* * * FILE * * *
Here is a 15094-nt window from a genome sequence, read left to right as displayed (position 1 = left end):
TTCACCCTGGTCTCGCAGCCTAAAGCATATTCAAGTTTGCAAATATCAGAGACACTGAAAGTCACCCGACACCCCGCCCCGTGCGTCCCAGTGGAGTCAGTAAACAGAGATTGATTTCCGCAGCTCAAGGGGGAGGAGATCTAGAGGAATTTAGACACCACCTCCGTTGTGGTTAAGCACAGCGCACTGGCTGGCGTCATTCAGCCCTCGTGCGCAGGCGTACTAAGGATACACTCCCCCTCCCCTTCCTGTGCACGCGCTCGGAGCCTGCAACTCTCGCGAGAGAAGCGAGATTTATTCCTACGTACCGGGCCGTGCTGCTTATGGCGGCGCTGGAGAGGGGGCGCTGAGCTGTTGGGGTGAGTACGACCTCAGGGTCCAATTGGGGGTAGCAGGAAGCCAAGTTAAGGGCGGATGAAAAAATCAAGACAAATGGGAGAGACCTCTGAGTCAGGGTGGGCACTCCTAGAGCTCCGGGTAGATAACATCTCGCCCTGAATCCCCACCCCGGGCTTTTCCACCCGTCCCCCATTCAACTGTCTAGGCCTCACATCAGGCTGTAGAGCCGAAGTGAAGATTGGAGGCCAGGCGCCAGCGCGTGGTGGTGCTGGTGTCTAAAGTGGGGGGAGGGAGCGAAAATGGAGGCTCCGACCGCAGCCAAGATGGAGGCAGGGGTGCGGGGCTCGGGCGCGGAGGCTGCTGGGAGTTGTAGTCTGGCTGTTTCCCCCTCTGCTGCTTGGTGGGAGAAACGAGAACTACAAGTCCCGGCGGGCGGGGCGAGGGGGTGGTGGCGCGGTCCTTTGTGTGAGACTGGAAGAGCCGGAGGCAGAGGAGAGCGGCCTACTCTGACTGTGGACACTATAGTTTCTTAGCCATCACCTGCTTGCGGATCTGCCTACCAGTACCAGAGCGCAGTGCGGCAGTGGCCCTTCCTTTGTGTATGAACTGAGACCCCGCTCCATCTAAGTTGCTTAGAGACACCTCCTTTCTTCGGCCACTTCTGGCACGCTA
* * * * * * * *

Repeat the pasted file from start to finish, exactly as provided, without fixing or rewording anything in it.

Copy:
Here is a 15094-nt window from a genome sequence, read left to right as displayed (position 1 = left end):
TTCACCCTGGTCTCGCAGCCTAAAGCATATTCAAGTTTGCAAATATCAGAGACACTGAAAGTCACCCGACACCCCGCCCCGTGCGTCCCAGTGGAGTCAGTAAACAGAGATTGATTTCCGCAGCTCAAGGGGGAGGAGATCTAGAGGAATTTAGACACCACCTCCGTTGTGGTTAAGCACAGCGCACTGGCTGGCGTCATTCAGCCCTCGTGCGCAGGCGTACTAAGGATACACTCCCCCTCCCCTTCCTGTGCACGCGCTCGGAGCCTGCAACTCTCGCGAGAGAAGCGAGATTTATTCCTACGTACCGGGCCGTGCTGCTTATGGCGGCGCTGGAGAGGGGGCGCTGAGCTGTTGGGGTGAGTACGACCTCAGGGTCCAATTGGGGGTAGCAGGAAGCCAAGTTAAGGGCGGATGAAAAAATCAAGACAAATGGGAGAGACCTCTGAGTCAGGGTGGGCACTCCTAGAGCTCCGGGTAGATAACATCTCGCCCTGAATCCCCACCCCGGGCTTTTCCACCCGTCCCCCATTCAACTGTCTAGGCCTCACATCAGGCTGTAGAGCCGAAGTGAAGATTGGAGGCCAGGCGCCAGCGCGTGGTGGTGCTGGTGTCTAAAGTGGGGGGAGGGAGCGAAAATGGAGGCTCCGACCGCAGCCAAGATGGAGGCAGGGGTGCGGGGCTCGGGCGCGGAGGCTGCTGGGAGTTGTAGTCTGGCTGTTTCCCCCTCTGCTGCTTGGTGGGAGAAACGAGAACTACAAGTCCCGGCGGGCGGGGCGAGGGGGTGGTGGCGCGGTCCTTTGTGTGAGACTGGAAGAGCCGGAGGCAGAGGAGAGCGGCCTACTCTGACTGTGGACACTATAGTTTCTTAGCCATCACCTGCTTGCGGATCTGCCTACCAGTACCAGAGCGCAGTGCGGCAGTGGCCCTTCCTTTGTGTATGAACTGAGACCCCGCTCCATCTAAGTTGCTTAGAGACACCTCCTTTCTTCGGCCACTTCTGGCACGCTA